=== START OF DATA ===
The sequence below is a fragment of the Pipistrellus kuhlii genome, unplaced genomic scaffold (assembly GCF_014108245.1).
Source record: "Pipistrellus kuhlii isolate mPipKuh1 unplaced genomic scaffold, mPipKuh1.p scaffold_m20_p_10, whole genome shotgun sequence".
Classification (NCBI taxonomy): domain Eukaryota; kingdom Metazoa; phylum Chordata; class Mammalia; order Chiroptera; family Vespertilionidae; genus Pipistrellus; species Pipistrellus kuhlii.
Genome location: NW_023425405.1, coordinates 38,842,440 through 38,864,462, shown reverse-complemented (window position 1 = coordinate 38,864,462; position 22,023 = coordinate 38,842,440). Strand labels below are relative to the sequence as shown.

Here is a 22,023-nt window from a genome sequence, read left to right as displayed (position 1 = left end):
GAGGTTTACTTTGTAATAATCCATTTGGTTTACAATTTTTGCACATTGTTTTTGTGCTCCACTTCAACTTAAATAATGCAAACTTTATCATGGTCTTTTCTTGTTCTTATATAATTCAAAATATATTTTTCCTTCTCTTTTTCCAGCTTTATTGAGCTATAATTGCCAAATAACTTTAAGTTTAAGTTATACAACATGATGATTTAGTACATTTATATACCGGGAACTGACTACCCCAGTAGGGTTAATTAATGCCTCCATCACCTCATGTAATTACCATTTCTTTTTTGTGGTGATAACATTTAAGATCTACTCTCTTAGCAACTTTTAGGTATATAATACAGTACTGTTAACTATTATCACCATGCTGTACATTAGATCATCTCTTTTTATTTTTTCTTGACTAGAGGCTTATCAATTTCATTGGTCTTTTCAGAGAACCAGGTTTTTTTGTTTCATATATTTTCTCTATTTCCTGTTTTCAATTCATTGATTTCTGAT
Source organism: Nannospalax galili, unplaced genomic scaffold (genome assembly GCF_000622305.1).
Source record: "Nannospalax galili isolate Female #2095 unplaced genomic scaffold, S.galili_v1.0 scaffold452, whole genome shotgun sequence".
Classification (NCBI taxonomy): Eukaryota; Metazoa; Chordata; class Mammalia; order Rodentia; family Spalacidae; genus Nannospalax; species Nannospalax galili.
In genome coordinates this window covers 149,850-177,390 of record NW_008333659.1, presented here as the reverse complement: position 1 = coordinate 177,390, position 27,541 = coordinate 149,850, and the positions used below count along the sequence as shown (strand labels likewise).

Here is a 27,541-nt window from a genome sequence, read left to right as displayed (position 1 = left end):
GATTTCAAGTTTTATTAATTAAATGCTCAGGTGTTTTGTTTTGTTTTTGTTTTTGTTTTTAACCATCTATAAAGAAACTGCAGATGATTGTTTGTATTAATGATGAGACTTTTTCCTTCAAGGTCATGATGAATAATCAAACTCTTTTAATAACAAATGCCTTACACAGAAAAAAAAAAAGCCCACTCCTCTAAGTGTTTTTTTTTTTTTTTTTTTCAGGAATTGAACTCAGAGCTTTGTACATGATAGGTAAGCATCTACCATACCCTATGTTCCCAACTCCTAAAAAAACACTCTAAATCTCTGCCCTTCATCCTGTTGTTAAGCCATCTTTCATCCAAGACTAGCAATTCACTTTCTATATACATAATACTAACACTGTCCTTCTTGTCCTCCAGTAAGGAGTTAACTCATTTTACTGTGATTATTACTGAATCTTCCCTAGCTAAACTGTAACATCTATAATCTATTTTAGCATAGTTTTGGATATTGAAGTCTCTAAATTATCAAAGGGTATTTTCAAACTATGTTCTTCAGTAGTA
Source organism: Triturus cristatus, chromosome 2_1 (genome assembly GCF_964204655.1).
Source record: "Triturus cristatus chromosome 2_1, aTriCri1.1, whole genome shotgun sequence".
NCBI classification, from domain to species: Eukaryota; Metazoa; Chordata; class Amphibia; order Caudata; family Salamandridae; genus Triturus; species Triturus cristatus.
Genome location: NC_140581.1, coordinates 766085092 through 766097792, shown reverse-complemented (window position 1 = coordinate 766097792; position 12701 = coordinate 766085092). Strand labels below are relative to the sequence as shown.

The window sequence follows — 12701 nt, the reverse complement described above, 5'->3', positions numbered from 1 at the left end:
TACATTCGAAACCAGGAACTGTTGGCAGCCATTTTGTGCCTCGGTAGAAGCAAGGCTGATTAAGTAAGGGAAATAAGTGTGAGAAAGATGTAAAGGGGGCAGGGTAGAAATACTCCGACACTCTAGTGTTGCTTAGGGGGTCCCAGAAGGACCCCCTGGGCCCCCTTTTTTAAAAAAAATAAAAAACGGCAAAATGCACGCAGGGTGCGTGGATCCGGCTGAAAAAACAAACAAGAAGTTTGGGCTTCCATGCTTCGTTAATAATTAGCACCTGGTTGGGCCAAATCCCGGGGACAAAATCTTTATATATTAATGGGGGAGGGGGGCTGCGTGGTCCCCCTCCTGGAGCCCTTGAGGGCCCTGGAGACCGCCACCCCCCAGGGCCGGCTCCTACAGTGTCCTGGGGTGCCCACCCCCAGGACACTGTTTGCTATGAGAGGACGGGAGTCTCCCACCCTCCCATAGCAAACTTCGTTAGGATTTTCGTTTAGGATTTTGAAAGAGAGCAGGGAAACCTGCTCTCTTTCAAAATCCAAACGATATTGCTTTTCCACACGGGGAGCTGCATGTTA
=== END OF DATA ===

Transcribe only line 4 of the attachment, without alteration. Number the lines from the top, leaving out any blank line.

Genome location: NW_023425405.1, coordinates 38,842,440 through 38,864,462, shown reverse-complemented (window position 1 = coordinate 38,864,462; position 22,023 = coordinate 38,842,440). Strand labels below are relative to the sequence as shown.